The Technology of Gratitude

collage art

We just celebrated a holiday devoted to giving thanks.  Doesn’t that seem a little weird?  Virtues don’t generally get holidays. Of course we make a big deal about love on Valentine’s Day, but hope and charity?  Bupkis.  If you stretched the definition, most religious holidays could be said to celebrate faith, and Veterans’ Day definitely honors bravery, but Chastity Day won’t be making an appearance soon.  Neither will Honesty Eve.

So, besides the traditional story of the Pilgrims and the Indians, why make a fuss about giving thanks?

I believe the celebration is left over from a time when the ancients understood the true power of gratitude.  Not just a virtue, or a Sunday School lesson, gratitude is actually a precise technology for creating health and happiness.  Only in the past few years has science caught up to this forgotten knowledge.

Gratitude is experienced in the same frontal regions of the brain that are activated by awe, wonder and transcendence. From these cortical and limbic structures come dopamine and serotonin, the “feel good” chemicals.  Dopamine is also important in initiating action, so it makes one more likely to do the thing they just did—what scientists term “a virtuous cycle.”

The brain cannot easily focus on both positive and negative stimuli, so if there’s a treat involved (dopamine), it will naturally seek the stimuli with a reward attached to it. In addition, the brain has a confirmation bias— it seeks proof for what it already believes to be true. Dopamine reinforces that as well. So once a person starts seeing things to be grateful for, the brain continues to look for more gratitude/dopamine inducing thoughts. That’s how the virtuous cycle starts.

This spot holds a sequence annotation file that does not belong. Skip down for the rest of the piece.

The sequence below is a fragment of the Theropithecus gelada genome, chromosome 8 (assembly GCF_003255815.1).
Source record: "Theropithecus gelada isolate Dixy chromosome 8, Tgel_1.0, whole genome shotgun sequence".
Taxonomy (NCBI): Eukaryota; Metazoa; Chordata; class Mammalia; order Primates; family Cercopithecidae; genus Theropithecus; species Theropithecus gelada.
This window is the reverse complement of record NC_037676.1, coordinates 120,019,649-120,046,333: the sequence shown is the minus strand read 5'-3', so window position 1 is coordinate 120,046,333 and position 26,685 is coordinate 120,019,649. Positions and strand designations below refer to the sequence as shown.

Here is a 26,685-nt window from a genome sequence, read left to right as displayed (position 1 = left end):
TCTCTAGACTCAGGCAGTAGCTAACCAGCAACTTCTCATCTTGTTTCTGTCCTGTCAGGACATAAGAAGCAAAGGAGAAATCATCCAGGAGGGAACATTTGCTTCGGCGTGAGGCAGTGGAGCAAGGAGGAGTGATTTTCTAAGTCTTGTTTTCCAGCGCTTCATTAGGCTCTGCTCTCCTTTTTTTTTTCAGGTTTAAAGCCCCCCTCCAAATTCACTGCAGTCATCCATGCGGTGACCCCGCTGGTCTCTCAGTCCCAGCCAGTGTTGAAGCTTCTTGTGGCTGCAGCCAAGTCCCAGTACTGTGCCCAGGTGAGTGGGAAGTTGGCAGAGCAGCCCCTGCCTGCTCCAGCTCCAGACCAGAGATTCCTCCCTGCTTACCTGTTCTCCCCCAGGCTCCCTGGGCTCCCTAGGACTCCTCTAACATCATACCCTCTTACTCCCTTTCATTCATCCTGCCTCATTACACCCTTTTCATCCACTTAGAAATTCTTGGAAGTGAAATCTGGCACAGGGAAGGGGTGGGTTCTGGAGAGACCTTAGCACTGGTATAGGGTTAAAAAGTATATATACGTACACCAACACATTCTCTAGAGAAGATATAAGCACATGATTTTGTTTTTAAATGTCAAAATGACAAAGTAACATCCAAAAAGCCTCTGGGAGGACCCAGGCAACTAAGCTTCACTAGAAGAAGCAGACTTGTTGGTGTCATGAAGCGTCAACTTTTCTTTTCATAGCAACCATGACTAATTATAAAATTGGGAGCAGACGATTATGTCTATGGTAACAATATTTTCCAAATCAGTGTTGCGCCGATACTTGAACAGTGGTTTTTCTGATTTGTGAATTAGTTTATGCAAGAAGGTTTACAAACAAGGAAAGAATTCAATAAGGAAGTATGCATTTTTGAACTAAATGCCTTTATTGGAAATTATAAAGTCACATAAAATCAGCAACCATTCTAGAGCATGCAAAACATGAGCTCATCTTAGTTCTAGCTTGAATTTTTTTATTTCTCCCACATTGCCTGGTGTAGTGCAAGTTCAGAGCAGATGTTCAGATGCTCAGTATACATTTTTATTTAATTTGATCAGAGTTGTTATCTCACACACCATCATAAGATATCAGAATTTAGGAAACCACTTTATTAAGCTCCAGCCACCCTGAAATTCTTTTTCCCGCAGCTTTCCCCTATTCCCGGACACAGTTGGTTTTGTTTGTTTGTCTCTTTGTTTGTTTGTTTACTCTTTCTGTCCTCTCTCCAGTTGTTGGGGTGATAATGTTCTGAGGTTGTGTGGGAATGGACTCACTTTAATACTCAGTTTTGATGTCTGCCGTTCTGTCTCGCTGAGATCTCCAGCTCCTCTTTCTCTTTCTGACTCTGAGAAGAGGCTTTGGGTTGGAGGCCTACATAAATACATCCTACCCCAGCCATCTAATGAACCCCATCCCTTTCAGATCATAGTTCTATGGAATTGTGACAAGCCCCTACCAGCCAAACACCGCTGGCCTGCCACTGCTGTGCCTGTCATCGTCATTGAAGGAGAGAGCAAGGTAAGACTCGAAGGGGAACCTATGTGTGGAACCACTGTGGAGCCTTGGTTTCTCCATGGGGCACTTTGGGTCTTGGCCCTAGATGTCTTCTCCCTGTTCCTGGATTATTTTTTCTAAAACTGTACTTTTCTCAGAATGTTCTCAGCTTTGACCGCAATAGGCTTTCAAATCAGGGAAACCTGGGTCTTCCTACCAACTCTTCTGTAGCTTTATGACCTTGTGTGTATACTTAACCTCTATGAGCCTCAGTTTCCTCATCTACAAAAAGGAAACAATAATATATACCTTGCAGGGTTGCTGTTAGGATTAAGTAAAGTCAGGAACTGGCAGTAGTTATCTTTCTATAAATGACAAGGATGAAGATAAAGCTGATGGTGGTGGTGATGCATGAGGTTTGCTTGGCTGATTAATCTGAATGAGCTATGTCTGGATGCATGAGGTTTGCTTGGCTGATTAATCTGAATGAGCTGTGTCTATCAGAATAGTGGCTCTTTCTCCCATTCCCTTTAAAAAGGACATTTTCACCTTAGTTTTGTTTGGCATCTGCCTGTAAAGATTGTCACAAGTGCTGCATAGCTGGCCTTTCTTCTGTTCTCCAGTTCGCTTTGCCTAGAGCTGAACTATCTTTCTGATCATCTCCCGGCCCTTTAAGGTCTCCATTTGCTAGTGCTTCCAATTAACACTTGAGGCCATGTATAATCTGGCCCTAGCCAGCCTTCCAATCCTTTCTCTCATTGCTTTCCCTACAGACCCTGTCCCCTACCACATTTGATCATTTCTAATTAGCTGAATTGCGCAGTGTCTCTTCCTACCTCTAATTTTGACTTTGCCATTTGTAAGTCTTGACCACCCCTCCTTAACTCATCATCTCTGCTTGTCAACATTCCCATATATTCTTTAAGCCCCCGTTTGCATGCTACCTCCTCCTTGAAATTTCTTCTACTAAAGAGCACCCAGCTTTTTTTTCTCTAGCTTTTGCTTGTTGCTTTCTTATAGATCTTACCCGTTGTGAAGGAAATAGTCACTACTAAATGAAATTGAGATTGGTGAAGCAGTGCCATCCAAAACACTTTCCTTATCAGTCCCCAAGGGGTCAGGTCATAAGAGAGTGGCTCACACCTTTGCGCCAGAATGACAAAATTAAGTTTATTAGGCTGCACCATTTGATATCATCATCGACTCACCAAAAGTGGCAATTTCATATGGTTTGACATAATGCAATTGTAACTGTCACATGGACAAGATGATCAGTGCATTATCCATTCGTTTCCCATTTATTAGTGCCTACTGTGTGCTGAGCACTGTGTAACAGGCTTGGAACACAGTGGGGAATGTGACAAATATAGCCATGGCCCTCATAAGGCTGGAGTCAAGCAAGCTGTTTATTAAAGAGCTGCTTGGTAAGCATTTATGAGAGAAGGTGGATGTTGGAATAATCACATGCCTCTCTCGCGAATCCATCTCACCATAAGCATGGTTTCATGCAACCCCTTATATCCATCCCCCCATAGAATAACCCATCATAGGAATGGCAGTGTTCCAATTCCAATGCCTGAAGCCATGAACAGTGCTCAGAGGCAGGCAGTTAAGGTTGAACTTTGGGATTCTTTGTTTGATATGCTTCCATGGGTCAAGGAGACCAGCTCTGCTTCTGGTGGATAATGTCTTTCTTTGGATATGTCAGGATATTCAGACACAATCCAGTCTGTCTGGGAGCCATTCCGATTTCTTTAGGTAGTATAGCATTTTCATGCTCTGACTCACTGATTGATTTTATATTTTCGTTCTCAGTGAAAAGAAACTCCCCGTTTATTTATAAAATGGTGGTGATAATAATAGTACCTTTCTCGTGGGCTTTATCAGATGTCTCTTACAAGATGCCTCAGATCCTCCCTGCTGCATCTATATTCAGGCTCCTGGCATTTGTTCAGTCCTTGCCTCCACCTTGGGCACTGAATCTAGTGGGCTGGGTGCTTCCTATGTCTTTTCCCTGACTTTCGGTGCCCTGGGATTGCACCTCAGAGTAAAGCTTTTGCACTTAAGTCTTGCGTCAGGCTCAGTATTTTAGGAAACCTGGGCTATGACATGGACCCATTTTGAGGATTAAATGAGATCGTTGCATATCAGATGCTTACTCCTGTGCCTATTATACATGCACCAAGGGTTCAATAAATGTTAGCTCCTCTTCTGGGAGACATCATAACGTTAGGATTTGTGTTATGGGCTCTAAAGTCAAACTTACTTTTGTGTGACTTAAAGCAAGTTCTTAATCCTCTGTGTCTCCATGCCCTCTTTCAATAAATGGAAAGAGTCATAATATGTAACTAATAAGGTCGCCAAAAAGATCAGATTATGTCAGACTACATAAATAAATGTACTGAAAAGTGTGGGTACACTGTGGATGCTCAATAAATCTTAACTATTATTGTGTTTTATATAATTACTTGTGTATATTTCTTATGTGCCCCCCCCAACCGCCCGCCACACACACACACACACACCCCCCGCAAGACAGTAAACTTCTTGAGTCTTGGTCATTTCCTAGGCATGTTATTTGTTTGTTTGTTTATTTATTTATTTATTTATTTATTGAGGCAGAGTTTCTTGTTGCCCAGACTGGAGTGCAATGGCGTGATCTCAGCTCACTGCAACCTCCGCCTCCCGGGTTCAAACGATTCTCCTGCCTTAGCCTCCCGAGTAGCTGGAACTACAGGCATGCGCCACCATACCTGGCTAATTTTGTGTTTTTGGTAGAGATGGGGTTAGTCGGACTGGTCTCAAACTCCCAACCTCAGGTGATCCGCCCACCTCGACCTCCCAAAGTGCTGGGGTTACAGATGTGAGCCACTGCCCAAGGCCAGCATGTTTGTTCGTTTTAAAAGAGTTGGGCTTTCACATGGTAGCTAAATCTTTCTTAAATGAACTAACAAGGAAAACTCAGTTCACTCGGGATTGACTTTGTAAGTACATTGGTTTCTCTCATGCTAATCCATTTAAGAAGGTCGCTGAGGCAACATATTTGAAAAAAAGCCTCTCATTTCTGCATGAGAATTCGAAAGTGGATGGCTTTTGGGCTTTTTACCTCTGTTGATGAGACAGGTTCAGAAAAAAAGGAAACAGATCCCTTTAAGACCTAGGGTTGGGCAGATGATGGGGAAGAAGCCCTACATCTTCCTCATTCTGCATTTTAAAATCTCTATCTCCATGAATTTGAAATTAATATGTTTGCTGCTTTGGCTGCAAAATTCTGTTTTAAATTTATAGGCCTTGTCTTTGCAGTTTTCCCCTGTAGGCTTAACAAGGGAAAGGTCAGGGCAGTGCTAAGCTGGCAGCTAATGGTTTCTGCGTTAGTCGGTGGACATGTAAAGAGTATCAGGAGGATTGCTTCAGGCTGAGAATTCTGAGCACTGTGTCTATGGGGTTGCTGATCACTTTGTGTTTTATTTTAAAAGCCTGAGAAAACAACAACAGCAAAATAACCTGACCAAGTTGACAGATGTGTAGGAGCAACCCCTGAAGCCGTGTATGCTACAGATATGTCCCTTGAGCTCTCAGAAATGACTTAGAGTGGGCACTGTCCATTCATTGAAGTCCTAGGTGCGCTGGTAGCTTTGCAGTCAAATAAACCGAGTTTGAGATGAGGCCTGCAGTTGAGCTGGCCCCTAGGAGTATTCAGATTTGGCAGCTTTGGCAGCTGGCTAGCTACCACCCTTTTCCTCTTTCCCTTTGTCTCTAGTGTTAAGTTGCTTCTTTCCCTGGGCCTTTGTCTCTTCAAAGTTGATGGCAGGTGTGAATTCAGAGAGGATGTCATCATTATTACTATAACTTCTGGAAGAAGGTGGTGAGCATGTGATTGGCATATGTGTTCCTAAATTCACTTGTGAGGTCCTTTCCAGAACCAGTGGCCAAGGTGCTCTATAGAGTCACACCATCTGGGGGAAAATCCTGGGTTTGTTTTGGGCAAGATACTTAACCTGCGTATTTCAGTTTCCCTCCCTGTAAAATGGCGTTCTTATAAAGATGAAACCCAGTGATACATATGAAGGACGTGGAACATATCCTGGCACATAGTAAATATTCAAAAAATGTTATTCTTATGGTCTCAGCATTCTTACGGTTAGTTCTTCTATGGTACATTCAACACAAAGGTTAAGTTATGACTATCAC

The deepest and widest gratitude comes from the amygdala, the part of the brain that registers “soul” experiences.  Contemplating a starry night, feeling the unconditional love of a pet, or the unexpected kindness of a stranger have been described as “making one’s soul sing,” but are actually the technology of gratitude in action.

Dr. Daniel Amen, director of the Amen Clinics in California, uses SPECT scans to observe how the brain functions.  He asked Noelle Nelson, author of The Power of Appreciation, to let him scan her brain after concentrating on all the things she hated in her life.  He already had a scan of her brain while “under the influence” of appreciation, so wanted a comparison study.

Amen found that both Nelson’s cerebellum and left temporal lobe deactivated while concentrating on the things she hated. Decreased cerebellar activity is associated with decreased motor and thought coordination—people get clumsier and are less able to think their way out of problems. Lowered left temporal lobe activity is also associated with dark thoughts and memory problems. Amen concluded that negative thought patterns change the brain in a negative way.

Gratitude effects more than the brain.  Researchers discovered that it also triggers the parasympathetic nervous system. The electromagnetic heart patterns of test subjects became more coherent and ordered when they activated feelings of appreciation.  Over time, the more they paused to appreciate and show caring and compassion, the more order and coherence they experienced internally. When hearts are in an “internal coherence state,” studies suggest that subjects enjoy the capacity to be peaceful and calm yet retain the ability to respond appropriately to stressful circumstances.

So, how can we foster an  Attitude of Gratitude?

In an experimental comparison, people who kept gratitude journals on a weekly basis exercised more regularly, reported fewer physical symptoms, felt better about their lives as a whole, were more likely to have made progress toward important personal goals (academic, interpersonal and health-based), and were more optimistic about the upcoming week compared to those who recorded hassles or neutral life events.

Christopher Peterson of the University of Michigan studied different gratitude methods and found the biggest immediate improvement in happiness scores was among people who were given one week to write and deliver in person a letter of gratitude to someone who had been especially kind to them, but was never thanked. That emotional health boost was large, but faded over a few days.

Peterson also asked people to write down nightly three things that went well that day and why they went well. The task took longer to show any difference in happiness scores over control groups, but after one month the results were significantly higher and they stayed higher through six months.

Peterson said it worked so well that he adopted it in his daily life, writing from-the-heart thank you notes, logging his feelings of gratitude: “It was very beneficial for me. I was much more cheerful.”